Soothe your post-Christmas dinner indigestion with these readers’ charms, dug out from the spell-book that is the 24th December 1954 edition.
The usual prize of £5 was offered for a charm against the pains of indigestion after Christmas dinner, in not more than eight lines of English verse: the charm to be pronounced while taking the prescribed dose of bismuth, bicarb., or other normal remedy.
Nearly ninety competitors were prepared to reinforce their doses of magnesia, bismuth, bicarb. and alka-seltzer with a rhyming charm; but, although among the big and little guns there were (as Sir John Squire said in a Masefield parody) `some interesting ones,’ I was rather disappointed not to come across a really charming charm. Joyce Johnson (apropos of Cyprus) made her favourite pun: ‘To soothe and smooth the aisles of grease/Eno’s is/Eno’s is/Eno’s is the remedy’; H. E. Wootton achieved a triumph of compression in the five words: ‘Izzy, WIZZY, Let’s get Busy’; and I hesitated long over the entries of Mrs. Hilda Bone, Rhoda Tuck Pook, Sir Patrick Laird, Lakon and Helen MacGregor. I hope, too, space may be found to quote in full H. A. C. Evans’s macaronic charm, which bad to be disqualified since the terms of the competition called for English verse. Otherwise he would certainly have been a winner.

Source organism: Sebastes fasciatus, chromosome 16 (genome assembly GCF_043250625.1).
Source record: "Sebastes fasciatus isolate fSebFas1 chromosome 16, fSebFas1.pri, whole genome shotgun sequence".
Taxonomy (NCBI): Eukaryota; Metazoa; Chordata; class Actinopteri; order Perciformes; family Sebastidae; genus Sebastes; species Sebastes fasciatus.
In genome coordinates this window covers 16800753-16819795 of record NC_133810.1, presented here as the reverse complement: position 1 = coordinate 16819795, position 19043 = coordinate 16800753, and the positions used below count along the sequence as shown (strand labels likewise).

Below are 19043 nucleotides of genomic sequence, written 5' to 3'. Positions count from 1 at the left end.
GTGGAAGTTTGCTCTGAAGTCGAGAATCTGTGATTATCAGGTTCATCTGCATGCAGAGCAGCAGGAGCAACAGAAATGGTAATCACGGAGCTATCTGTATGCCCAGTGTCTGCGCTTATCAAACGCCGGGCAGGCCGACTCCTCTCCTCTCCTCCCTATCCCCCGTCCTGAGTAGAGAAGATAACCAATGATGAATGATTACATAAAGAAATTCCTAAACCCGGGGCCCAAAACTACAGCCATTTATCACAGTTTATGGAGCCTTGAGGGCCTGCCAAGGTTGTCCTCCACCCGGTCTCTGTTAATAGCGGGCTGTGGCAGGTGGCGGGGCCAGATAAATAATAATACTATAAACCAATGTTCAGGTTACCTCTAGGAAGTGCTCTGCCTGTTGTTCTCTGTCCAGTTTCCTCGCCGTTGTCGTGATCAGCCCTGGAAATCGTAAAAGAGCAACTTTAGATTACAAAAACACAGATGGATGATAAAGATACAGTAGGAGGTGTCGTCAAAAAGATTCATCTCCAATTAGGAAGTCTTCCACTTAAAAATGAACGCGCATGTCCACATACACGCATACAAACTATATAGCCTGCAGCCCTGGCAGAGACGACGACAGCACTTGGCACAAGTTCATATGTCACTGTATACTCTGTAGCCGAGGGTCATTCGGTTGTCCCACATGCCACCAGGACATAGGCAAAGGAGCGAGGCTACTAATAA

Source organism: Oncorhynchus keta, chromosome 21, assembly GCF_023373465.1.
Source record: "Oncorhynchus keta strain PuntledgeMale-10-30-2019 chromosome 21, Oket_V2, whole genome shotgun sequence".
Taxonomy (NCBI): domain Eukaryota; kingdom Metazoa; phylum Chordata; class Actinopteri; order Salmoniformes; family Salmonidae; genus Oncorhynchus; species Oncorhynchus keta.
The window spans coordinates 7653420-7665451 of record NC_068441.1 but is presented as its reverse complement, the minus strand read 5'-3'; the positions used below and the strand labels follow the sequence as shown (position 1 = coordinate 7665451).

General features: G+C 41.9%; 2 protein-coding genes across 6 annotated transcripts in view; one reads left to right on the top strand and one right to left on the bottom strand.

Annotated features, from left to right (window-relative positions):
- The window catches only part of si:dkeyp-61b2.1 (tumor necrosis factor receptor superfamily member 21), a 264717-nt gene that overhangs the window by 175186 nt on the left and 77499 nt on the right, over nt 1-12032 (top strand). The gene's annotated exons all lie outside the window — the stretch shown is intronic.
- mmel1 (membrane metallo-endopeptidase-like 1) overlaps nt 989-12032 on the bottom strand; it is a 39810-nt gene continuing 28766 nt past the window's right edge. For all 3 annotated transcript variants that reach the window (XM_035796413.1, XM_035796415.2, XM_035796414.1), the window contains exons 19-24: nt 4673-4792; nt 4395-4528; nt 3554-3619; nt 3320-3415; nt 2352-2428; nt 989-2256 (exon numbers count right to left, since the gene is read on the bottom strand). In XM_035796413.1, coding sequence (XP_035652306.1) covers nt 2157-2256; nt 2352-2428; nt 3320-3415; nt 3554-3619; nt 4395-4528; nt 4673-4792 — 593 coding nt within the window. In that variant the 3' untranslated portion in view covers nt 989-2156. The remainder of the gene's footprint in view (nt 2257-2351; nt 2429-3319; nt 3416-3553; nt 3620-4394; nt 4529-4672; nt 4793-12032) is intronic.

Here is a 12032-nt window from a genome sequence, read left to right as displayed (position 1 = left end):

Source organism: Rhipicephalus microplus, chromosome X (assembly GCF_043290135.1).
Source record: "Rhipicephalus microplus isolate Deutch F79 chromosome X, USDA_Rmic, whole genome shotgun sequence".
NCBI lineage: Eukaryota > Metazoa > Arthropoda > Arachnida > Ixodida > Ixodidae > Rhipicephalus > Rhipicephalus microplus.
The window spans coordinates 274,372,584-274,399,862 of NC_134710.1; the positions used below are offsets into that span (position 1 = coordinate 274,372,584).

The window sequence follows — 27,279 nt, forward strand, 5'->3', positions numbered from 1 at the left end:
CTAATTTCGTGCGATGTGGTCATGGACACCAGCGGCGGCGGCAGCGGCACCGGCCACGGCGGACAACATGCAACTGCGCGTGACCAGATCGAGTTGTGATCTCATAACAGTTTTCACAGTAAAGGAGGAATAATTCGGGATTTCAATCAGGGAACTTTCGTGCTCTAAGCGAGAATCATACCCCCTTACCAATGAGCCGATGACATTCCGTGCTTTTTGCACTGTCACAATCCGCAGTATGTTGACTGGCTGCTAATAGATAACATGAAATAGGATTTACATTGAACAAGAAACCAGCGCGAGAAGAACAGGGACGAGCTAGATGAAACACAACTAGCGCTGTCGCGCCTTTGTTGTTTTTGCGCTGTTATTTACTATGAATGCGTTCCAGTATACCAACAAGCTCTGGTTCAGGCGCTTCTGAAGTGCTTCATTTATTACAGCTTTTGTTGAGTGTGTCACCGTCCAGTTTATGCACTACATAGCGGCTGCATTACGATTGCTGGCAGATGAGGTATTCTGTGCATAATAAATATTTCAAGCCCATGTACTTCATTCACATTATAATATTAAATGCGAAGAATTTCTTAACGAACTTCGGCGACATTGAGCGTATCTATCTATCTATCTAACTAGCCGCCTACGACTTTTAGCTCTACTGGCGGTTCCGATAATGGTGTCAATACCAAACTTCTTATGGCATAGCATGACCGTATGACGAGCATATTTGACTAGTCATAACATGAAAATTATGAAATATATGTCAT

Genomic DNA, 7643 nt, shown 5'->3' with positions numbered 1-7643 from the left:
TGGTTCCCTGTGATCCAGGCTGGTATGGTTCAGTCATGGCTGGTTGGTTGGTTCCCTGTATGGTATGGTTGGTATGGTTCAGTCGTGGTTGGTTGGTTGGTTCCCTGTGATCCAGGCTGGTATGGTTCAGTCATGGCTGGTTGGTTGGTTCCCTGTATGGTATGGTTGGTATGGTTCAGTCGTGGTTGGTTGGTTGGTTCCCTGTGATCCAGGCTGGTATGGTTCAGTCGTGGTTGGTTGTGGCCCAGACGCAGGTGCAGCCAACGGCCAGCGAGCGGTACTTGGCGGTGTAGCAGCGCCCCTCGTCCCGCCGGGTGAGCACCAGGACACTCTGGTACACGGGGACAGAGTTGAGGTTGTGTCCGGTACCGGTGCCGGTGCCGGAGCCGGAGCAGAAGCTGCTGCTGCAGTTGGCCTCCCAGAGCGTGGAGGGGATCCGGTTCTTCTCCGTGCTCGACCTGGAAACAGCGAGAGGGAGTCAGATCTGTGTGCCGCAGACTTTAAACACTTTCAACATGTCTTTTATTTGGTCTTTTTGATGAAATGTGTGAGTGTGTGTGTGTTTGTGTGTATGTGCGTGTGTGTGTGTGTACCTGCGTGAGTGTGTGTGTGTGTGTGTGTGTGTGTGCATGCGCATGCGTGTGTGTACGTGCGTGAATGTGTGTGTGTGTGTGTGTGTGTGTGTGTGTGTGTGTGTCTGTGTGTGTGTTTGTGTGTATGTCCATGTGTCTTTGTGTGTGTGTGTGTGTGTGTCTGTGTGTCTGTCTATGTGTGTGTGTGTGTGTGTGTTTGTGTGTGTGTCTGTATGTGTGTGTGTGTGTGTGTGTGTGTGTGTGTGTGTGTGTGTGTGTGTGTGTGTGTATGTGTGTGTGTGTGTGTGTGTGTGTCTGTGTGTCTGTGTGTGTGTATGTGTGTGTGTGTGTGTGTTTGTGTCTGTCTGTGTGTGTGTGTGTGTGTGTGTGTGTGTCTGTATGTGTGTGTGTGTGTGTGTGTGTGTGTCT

I suggest a prize of two pounds to Christine Greenfield for a charm that really sounds like a charm; and one pound each to P. M., Bernard Fergusson (but what are `sifles’?) and the Rev. J. P. Stevenson.
And to all competitors, past, present and to come, I wish a Merry Christmas, with showers of bismuth and lashings of the milk of magnesia.
Liver of thrice-fattened goose—
Let me get the stopper loose.
Leg of turkey, head of wine—
Acid turn to alkaline.